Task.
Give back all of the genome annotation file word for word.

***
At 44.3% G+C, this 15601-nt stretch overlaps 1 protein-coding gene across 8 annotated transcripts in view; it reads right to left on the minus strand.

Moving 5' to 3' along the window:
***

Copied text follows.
At 44.3% G+C, this 15601-nt stretch overlaps 1 protein-coding gene across 8 annotated transcripts in view; it reads right to left on the minus strand.

Moving 5' to 3' along the window: